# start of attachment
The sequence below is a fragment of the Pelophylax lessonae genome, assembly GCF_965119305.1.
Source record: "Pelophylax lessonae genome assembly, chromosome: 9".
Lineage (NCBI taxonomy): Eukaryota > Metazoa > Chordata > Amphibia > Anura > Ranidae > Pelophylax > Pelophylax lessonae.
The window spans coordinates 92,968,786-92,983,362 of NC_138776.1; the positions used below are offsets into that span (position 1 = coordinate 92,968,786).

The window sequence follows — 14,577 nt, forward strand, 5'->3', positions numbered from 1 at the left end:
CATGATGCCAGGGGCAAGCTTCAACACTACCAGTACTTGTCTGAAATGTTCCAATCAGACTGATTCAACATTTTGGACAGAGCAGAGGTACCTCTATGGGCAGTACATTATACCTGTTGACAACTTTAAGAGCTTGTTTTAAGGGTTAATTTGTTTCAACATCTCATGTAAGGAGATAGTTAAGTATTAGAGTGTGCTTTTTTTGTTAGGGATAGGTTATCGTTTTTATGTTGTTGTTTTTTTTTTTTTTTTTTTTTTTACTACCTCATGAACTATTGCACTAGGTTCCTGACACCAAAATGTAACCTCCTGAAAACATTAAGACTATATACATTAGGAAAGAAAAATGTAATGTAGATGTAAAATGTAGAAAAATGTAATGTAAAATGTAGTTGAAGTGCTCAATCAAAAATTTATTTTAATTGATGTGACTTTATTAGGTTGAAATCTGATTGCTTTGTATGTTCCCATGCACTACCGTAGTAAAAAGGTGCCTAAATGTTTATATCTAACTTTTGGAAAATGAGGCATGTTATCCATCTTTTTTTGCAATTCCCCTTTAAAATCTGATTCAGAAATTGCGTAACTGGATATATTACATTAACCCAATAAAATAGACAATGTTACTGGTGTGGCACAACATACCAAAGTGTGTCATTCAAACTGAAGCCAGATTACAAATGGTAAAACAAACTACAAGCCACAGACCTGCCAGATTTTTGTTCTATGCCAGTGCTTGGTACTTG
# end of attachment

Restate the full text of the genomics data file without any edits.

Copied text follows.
The sequence below is a fragment of the Pelophylax lessonae genome, assembly GCF_965119305.1.
Source record: "Pelophylax lessonae genome assembly, chromosome: 9".
Lineage (NCBI taxonomy): Eukaryota > Metazoa > Chordata > Amphibia > Anura > Ranidae > Pelophylax > Pelophylax lessonae.
The window spans coordinates 92,968,786-92,983,362 of NC_138776.1; the positions used below are offsets into that span (position 1 = coordinate 92,968,786).

The window sequence follows — 14,577 nt, forward strand, 5'->3', positions numbered from 1 at the left end:
CATGATGCCAGGGGCAAGCTTCAACACTACCAGTACTTGTCTGAAATGTTCCAATCAGACTGATTCAACATTTTGGACAGAGCAGAGGTACCTCTATGGGCAGTACATTATACCTGTTGACAACTTTAAGAGCTTGTTTTAAGGGTTAATTTGTTTCAACATCTCATGTAAGGAGATAGTTAAGTATTAGAGTGTGCTTTTTTTGTTAGGGATAGGTTATCGTTTTTATGTTGTTGTTTTTTTTTTTTTTTTTTTTTTTACTACCTCATGAACTATTGCACTAGGTTCCTGACACCAAAATGTAACCTCCTGAAAACATTAAGACTATATACATTAGGAAAGAAAAATGTAATGTAGATGTAAAATGTAGAAAAATGTAATGTAAAATGTAGTTGAAGTGCTCAATCAAAAATTTATTTTAATTGATGTGACTTTATTAGGTTGAAATCTGATTGCTTTGTATGTTCCCATGCACTACCGTAGTAAAAAGGTGCCTAAATGTTTATATCTAACTTTTGGAAAATGAGGCATGTTATCCATCTTTTTTTGCAATTCCCCTTTAAAATCTGATTCAGAAATTGCGTAACTGGATATATTACATTAACCCAATAAAATAGACAATGTTACTGGTGTGGCACAACATACCAAAGTGTGTCATTCAAACTGAAGCCAGATTACAAATGGTAAAACAAACTACAAGCCACAGACCTGCCAGATTTTTGTTCTATGCCAGTGCTTGGTACTTG